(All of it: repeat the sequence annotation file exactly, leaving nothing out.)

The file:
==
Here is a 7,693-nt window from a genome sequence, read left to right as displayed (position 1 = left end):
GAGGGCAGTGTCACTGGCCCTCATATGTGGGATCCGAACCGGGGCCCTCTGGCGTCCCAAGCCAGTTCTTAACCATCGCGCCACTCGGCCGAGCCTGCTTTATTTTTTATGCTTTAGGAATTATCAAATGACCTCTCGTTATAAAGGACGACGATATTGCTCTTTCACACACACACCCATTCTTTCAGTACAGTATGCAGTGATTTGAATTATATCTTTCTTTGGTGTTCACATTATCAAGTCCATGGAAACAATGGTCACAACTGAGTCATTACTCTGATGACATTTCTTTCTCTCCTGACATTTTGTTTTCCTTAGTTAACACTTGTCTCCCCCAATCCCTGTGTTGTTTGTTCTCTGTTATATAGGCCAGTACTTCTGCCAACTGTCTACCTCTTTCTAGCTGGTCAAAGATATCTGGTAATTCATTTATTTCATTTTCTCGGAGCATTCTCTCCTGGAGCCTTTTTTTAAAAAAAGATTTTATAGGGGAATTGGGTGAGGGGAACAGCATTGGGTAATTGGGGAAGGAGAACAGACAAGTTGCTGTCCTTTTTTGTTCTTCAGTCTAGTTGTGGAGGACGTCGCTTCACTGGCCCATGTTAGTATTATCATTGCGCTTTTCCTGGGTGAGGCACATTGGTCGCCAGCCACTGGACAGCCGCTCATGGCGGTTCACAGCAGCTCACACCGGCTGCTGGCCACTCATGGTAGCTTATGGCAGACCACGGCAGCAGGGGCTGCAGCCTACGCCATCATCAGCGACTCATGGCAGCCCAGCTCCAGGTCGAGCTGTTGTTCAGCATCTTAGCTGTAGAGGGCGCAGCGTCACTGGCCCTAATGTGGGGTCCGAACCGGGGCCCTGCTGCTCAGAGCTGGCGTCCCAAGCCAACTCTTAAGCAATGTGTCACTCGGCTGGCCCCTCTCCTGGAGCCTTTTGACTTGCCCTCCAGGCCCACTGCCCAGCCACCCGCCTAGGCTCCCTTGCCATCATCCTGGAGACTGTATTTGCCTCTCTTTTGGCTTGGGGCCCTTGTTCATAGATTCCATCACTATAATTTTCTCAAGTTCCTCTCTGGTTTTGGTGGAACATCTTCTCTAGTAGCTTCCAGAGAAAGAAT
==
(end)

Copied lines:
Here is a 7,693-nt window from a genome sequence, read left to right as displayed (position 1 = left end):
GAGGGCAGTGTCACTGGCCCTCATATGTGGGATCCGAACCGGGGCCCTCTGGCGTCCCAAGCCAGTTCTTAACCATCGCGCCACTCGGCCGAGCCTGCTTTATTTTTTATGCTTTAGGAATTATCAAATGACCTCTCGTTATAAAGGACGACGATATTGCTCTTTCACACACACACCCATTCTTTCAGTACAGTATGCAGTGATTTGAATTATATCTTTCTTTGGTGTTCACATTATCAAGTCCATGGAAACAATGGTCACAACTGAGTCATTACTCTGATGACATTTCTTTCTCTCCTGACATTTTGTTTTCCTTAGTTAACACTTGTCTCCCCCAATCCCTGTGTTGTTTGTTCTCTGTTATATAGGCCAGTACTTCTGCCAACTGTCTACCTCTTTCTAGCTGGTCAAAGATATCTGGTAATTCATTTATTTCATTTTCTCGGAGCATTCTCTCCTGGAGCCTTTTTTTAAAAAAAGATTTTATAGGGGAATTGGGTGAGGGGAACAGCATTGGGTAATTGGGGAAGGAGAACAGACAAGTTGCTGTCCTTTTTTGTTCTTCAGTCTAGTTGTGGAGGACGTCGCTTCACTGGCCCATGTTAGTATTATCATTGCGCTTTTCCTGGGTGAGGCACATTGGTCGCCAGCCACTGGACAGCCGCTCATGGCGGTTCACAGCAGCTCACACCGGCTGCTGGCCACTCATGGTAGCTTATGGCAGACCACGGCAGCAGGGGCTGCAGCCTACGCCATCATCAGCGACTCATGGCAGCCCAGCTCCAGGTCGAGCTGTTGTTCAGCATCTTAGCTGTAGAGGGCGCAGCGTCACTGGCCCTAATGTGGGGTCCGAACCGGGGCCCTGCTGCTCAGAGCTGGCGTCCCAAGCCAACTCTTAAGCAATGTGTCACTCGGCTGGCCCCTCTCCTGGAGCCTTTTGACTTGCCCTCCAGGCCCACTGCCCAGCCACCCGCCTAGGCTCCCTTGCCATCATCCTGGAGACTGTATTTGCCTCTCTTTTGGCTTGGGGCCCTTGTTCATAGATTCCATCACTATAATTTTCTCAAGTTCCTCTCTGGTTTTGGTGGAACATCTTCTCTAGTAGCTTCCAGAGAAAGAAT